3 Practical Steps for Fixing Software Bugs

Software is complex and often doesn’t work exactly as intended. As software developers, we tend to spend as much time fixing bugs as we do creating new features. There are many strategies for limiting the number of bugs that a software system has, but no process is perfect.

What steps should you take to ensure that a bug gets fixed? How do you ensure that the same bug isn’t reintroduced at a later date? The answer to these questions inherently depends on the severity of the bug and whether it’s easy to fix. But there are some common steps you can take to make sure it’s fixed properly — and stays fixed.

1. Triage/Investigation 🔎

The first step toward fixing any problem is to gain a clear understanding of what’s causing it. If you have a puddle of water in your basement, it’s important to figure out where that water came from before cleaning up the puddle and calling the problem “fixed.” You have to determine the source of the issue.

If this bug was reported in a backlog management system, make sure that it has all of the valuable information that you need to diagnose the issue:

  • Repro-steps
  • Screenshots (if applicable)
  • Error messages

Once the bug report has all of the necessary information, review the reported behavior and compare it with the requirements for how the software is intended to work. There’s always the chance that the source of the bug is a miscommunication in requirements for those that are testing them. If the bug report is accurate and you are able to reliably reproduce the problem, it’s time to move on to the next step.

2. Write New Test Cases 🧪

The bug report likely specifies an example that can be reproduced, whether it involves logging in as a specific user role or submitting a collection of data in a form. These user actions translate into data flowing through the system — a series of input values that we can test against the expected output values. Use this data to write new test cases.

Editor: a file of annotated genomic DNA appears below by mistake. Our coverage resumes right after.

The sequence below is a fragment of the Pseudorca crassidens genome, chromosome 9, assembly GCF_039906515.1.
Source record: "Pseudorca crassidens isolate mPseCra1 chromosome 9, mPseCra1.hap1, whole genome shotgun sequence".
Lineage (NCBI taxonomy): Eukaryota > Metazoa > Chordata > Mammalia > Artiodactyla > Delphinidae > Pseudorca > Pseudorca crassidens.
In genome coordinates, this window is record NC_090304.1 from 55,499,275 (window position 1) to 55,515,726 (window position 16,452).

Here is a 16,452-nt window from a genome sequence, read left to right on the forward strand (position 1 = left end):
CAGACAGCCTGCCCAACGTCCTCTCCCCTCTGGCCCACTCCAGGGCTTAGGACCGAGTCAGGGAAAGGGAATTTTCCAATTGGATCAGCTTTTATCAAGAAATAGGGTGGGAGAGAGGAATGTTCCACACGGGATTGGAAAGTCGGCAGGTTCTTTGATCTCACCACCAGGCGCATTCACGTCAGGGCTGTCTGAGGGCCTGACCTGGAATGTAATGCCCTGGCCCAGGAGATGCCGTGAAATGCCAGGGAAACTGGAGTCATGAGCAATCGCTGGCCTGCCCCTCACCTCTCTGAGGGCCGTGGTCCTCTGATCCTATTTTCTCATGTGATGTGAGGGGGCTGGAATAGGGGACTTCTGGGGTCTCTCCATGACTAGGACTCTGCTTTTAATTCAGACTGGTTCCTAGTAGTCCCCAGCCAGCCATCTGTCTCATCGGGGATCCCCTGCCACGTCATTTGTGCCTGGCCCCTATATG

At this point, the tests should be failing. The actual behavior isn’t matching the expected behavior. Once the tests are written, we can quickly iterate on the solution to the problem. The rapid feedback from the tests saves us time (compared to testing each attempted fix manually).

Eventually, you’ll find the source of the issue and fix it. The tests will now succeed, and you’ll be able to verify that the reported issue has been taken care of. These automated tests act as proof that the cause of the issue was fixed, and they’ll be a safeguard against a possible regression.

3. Review the Changes 🤝

If you work with a team of other software developers, have someone else review your changes before merging/deploying them. Whether this is pair-programming while trying to fix the bug or a more formal Pull Request process, having someone else review the changes provides several benefits:

  • It forces you to summarize the reported problem and indicate how your changes fixed it.
  • It gives another person the opportunity to provide feedback on the changes you made and offer suggestions on how to improve them.
  • It allows you to share knowledge with other team members, which will hopefully help mitigate similar bugs in the future.

If you don’t have anyone to review your changes, review them yourself. Review the git diff between your branch and develop (or whatever base branch you’re merging into), and critique the changes that were made to each file.

Make sure to test it again once it’s merged into the base branch. There’s always the chance that upstream changes or a botched merge conflict resolution are causing failures.

Software developers are great at fixing issues, but we often find ourselves needing to fix issues that we unknowingly introduced. Having a process for diagnosing and resolving these issues in a quick and efficient manner makes it easier to deal with them.